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Tim Draper Advises Argentina's President To Make Bitcoin Legal Tender


www.ethnews.com 26 March 2019 18:45, UTC
Reading time: ~2 m

On March 20, venture capitalist and Bitcoin proponent Tim Draper met with Argentina's president, Mauricio Macri, to discuss possible solutions for improving the country's embattled economy, according to Spanish language newspaper La Nacion.

In his meeting with President Macri, Draper reportedly outlined the need for Argentina to build a technological infrastructure that will attract entrepreneurs and fight the potential brain drain resulting from Argentina's failing economy.

Although Argentina enjoyed 2.9 percent growth in its economy in 2017, it went into a slump during the second quarter of 2018. During this slump, the Argentine peso fell approximately 100 percent against the US dollar, which resulted in rapid inflation. Per a January report in the Buenos Aires Times, Argentina is now experiencing a recession. The International Monetary Fund (IMF) believes this will cause Argentina's economy to further recede by 1.7 percent in 2019 and that the country's economy will only start to recover in 2020.

To help accelerate economic recovery, Draper advised President Macri to declare bitcoin as legal tender in Argentina and to use virtual currency to supplant the drooping Argentine peso. Speaking with La Nacion after his meeting with President Macri, Draper asserted that these actions will spur economic recovery in Argentina because, he believes, the price of bitcoin will increase to "US $250,000 between 2022 and 2023" and that bitcoin will comprise 5 percent of the globe's currencies. Draper also said that once virtual currencies are treated and used like fiat currency, most people are going to choose crypto over fiat due to its versatility and the fact that it is decentralized.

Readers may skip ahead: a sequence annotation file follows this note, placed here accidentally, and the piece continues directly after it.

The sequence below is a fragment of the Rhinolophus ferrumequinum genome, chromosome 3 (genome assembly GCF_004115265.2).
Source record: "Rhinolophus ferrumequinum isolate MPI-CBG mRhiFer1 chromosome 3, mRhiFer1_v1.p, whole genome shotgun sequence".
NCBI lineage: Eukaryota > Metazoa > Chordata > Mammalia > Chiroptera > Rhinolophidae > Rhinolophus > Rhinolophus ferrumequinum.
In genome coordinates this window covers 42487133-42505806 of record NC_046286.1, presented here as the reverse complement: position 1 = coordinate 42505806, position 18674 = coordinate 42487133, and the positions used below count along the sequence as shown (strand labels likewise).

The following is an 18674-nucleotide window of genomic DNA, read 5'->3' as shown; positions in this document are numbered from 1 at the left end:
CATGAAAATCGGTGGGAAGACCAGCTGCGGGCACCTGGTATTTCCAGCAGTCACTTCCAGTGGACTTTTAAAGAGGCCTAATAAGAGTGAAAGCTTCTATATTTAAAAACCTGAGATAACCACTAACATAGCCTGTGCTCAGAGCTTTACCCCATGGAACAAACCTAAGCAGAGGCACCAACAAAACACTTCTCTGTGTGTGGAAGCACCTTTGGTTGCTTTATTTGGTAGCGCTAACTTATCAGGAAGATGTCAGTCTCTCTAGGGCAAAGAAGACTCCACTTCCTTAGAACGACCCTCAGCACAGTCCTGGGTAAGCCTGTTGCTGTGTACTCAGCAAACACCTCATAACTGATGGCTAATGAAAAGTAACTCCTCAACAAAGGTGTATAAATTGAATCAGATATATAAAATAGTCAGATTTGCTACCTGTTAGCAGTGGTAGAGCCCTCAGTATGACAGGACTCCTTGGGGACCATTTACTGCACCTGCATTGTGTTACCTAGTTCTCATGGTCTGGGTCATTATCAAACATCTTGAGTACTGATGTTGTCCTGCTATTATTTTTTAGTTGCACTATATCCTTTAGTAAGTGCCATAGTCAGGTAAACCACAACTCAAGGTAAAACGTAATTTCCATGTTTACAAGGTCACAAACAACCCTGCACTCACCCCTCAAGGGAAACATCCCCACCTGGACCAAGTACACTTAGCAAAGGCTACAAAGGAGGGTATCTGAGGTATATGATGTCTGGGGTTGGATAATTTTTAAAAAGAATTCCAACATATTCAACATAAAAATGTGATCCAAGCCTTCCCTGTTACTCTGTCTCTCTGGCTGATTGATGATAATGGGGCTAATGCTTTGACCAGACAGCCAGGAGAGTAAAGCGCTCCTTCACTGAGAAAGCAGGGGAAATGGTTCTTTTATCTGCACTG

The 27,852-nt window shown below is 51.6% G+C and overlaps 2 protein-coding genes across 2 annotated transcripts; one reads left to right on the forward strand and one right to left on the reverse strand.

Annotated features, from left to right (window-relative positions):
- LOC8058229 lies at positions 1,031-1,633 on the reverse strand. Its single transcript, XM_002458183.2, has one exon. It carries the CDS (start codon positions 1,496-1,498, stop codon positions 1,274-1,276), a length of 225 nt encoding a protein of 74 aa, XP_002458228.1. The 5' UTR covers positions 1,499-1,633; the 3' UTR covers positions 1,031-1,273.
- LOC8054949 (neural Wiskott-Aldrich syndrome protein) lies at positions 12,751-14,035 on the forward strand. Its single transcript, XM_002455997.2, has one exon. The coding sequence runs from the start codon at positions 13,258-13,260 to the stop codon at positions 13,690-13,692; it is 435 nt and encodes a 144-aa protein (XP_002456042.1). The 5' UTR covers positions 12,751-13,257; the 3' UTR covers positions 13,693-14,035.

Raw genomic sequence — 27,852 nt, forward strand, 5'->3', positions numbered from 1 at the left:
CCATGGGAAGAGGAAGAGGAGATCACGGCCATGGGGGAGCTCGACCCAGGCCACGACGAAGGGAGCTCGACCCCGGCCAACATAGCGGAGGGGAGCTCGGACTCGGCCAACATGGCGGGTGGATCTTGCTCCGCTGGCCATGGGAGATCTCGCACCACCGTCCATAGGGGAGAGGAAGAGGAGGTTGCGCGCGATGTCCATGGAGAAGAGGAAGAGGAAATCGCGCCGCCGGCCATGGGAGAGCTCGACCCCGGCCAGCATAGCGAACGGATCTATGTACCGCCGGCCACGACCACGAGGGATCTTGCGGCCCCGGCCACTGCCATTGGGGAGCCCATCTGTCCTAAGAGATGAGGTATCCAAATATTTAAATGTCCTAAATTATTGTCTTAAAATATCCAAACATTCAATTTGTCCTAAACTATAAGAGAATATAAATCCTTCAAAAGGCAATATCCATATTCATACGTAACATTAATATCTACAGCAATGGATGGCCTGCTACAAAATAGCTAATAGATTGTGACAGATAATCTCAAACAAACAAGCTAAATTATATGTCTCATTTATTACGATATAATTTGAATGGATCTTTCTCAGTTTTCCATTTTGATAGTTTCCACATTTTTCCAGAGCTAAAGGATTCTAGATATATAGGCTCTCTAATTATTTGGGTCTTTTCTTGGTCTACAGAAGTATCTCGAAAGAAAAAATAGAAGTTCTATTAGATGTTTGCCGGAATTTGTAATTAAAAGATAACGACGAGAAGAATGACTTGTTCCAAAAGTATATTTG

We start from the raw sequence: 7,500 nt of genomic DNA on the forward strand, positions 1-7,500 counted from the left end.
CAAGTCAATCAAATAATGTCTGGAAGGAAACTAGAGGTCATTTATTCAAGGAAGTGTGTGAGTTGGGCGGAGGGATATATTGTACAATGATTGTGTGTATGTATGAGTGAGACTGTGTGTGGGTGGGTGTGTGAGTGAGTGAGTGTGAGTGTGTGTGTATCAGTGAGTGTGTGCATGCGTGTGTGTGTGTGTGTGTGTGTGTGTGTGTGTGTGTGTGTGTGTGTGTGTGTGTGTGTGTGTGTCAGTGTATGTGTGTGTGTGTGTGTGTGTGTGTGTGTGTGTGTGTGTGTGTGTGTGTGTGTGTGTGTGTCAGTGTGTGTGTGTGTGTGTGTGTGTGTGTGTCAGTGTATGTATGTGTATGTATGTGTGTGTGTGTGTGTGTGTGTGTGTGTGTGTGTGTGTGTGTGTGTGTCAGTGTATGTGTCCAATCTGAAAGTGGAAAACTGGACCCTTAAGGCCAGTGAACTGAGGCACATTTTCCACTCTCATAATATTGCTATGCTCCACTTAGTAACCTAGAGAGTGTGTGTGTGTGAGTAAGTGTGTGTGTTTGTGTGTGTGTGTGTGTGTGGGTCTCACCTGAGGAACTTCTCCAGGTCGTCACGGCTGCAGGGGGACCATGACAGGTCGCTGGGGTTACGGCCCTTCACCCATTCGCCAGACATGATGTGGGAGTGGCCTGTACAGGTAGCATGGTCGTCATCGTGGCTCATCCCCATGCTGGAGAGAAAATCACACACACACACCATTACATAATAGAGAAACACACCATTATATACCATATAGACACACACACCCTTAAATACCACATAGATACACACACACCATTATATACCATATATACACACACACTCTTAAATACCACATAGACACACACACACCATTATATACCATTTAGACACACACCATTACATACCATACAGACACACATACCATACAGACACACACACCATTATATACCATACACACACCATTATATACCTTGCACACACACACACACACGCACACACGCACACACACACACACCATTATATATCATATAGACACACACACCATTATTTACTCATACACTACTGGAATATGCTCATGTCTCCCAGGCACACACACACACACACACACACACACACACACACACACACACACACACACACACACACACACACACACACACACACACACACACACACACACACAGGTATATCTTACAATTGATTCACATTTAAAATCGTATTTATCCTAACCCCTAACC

According to La Nacion, Draper also suggested that President Macri improve the country's WiFi infrastructure by implementing 5G. Draper stated that, along with legalizing bitcoin, these actions are bound to attract big companies that will build the nation's technology infrastructure and roads, creating a more technologically advanced and interconnected country. 

Regarding his purpose in making these recommendations, Draper said:

"I think it's time to attract entrepreneurs and venture capital, so we will create progress because, otherwise, the country will continue on this bureaucratic path that lets the status quo continue and will bring everything to collapse, and we do not want that."

Translations by Google.


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